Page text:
The settlor applied to court to set aside the Lochmore Trust (the "Trust") on the grounds of the settlor's mistake, and all beneficiaries of the Trust had confirmed their consent to the application. Tax advice that the settlor received suggested that shares held by Lochmore (as nominees for the settlor) (the "Shares") ought to be contributed to the Trust for CGT savings, which contribution being made by way of sale with the price outstanding as a loan rather than a gift into the trust, to avoid an IHT charge at 20%, as the settlor was deemed to be domiciled in the UK for IHT purposes.
The settlor and Lochmore (the "Trustee") arranged to establish the Trust, both parties signing the trust deed, which defined the trust fund as the Shares. The Shares were the sole trust property. Crucially, the tax advisers to the settlor did not review the deed prior to the Trust's establishment.
The court accepted, and indeed was not requested to proffer an opinion on, the fundamental misunderstanding between settlor and Trustee, and this issue was not in dispute by any party. The settlor had thought the Shares had been transferred by way of sale as the tax advisers had proposed, but the Trustee was unaware of any such requirement and so merely transferred beneficial ownership of the Shares to the Trust. Therefore, a tax liability arose for IHT purposes of approximately £800,000.
The recent decision in Re the A Trust  JRC 245 and its consideration of the different tests of mistake (particularly Gibbon v Mitchell (1991) 1 WLR 1304 and Ogilvie v Allen (1889) 15 TLR 294) were mentioned, and the test in the latter case was adopted, that being:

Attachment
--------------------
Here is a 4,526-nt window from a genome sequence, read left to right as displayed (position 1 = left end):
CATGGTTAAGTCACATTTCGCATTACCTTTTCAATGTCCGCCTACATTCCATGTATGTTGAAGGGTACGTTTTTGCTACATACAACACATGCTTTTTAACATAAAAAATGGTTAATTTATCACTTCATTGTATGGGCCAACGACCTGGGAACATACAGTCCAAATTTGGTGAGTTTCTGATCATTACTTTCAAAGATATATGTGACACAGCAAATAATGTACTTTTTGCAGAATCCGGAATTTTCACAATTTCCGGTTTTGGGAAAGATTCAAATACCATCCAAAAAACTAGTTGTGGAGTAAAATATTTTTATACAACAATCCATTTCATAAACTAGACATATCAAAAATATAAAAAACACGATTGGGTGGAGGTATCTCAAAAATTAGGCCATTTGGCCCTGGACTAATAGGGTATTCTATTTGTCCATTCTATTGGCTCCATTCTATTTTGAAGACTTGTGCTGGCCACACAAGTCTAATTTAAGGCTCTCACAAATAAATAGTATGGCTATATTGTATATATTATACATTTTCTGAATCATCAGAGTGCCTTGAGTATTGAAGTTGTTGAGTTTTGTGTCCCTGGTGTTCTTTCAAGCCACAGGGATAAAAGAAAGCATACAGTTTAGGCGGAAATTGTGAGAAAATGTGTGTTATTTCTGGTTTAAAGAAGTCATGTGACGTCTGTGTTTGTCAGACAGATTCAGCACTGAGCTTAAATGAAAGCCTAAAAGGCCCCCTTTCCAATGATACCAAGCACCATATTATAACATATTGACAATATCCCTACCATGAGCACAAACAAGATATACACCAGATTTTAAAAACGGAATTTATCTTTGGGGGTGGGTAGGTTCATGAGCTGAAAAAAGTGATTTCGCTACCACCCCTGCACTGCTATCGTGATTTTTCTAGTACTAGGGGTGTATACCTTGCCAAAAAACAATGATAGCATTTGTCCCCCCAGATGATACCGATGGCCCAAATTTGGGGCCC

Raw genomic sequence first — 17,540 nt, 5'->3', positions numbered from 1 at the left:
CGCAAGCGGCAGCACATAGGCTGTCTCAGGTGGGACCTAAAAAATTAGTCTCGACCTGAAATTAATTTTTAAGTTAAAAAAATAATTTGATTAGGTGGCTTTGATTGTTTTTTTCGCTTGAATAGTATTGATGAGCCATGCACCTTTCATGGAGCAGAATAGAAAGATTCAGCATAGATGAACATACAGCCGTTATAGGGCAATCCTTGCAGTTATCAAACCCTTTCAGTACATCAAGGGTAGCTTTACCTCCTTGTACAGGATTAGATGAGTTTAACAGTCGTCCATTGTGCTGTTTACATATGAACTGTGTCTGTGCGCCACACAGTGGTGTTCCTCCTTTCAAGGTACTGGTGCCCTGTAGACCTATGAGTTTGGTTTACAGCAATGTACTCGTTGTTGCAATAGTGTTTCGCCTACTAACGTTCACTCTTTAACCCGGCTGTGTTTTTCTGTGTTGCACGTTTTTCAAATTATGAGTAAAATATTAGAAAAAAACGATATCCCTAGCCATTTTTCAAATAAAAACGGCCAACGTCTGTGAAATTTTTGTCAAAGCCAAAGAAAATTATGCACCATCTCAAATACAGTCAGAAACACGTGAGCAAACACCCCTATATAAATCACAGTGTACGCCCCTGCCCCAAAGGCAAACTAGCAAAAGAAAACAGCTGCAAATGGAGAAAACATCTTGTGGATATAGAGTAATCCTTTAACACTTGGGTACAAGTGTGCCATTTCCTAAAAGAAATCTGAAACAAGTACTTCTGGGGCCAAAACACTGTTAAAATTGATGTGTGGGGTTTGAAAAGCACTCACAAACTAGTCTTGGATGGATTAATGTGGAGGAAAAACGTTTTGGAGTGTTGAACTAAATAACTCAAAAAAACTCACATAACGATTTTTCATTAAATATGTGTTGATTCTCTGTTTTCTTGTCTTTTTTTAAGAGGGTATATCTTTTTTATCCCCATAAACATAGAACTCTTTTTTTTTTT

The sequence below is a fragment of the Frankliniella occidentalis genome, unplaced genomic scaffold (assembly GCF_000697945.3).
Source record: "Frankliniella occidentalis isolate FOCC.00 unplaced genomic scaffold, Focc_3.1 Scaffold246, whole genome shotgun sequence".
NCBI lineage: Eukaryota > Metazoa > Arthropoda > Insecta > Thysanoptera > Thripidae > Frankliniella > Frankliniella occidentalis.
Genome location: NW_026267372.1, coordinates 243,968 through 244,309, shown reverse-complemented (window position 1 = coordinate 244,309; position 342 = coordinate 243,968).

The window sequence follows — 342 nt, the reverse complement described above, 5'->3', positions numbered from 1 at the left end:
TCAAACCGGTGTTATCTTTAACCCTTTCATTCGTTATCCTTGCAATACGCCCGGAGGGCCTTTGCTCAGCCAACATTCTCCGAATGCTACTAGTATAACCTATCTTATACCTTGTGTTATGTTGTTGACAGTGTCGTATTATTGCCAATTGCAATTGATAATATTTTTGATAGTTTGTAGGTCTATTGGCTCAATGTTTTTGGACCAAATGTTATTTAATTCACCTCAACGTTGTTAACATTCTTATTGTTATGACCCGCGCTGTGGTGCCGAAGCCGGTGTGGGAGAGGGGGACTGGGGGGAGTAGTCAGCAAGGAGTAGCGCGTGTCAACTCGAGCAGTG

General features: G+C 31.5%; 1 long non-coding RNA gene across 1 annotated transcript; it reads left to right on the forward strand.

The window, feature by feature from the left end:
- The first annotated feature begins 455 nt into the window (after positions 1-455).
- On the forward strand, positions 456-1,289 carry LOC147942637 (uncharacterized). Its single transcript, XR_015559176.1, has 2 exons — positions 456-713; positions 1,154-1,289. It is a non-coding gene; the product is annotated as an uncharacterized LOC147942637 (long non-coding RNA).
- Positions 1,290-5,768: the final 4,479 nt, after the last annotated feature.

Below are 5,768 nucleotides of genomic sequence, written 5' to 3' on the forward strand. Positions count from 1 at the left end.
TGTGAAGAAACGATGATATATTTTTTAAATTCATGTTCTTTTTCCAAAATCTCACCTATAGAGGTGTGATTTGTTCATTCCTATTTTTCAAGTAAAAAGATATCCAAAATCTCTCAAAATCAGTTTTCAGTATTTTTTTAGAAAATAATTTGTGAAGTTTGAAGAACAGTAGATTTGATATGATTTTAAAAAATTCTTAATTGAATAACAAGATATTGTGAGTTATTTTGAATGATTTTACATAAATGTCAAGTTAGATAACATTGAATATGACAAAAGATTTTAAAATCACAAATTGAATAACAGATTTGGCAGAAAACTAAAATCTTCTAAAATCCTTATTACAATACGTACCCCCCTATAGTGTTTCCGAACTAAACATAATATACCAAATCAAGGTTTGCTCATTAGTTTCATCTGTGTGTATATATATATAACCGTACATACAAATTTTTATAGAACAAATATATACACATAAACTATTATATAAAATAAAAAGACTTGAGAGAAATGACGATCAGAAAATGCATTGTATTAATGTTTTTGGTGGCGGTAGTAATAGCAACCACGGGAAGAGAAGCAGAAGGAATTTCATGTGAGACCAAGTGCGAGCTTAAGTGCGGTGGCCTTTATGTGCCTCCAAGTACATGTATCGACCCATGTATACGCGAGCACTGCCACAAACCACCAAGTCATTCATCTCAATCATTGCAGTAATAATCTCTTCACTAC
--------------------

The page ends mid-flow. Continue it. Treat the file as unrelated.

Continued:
- Was there a mistake on the part of the settlor?
- Would the settlor not have entered into the transaction "but for" the mistake?
- Was the mistake of so serious a character as to render it unjust on the part of the done to retain the property?
It was accepted that there was a mistake of fact on the part of the settlor, as he had believed the transfer had occurred as a sale. The court agreed that it was clear that the settlor would not have entered into the transaction, established the Trust or contributed the Shares "but for" his mistake, as he was aware of the IHT charge. The mistake was also viewed to be of "so serious a character" so as to render it unjust for the Trustee and beneficiaries to retain the Shares as trust property, which due to their being gifted, had created a substantial IHT liability which the settlor had not intended to incur. The court therefore declared the Trust established by mistake and subsequently invalid, the transfer being set aside.
Another example of the Royal Court being prepared to set aside a Trust on the grounds of mistake.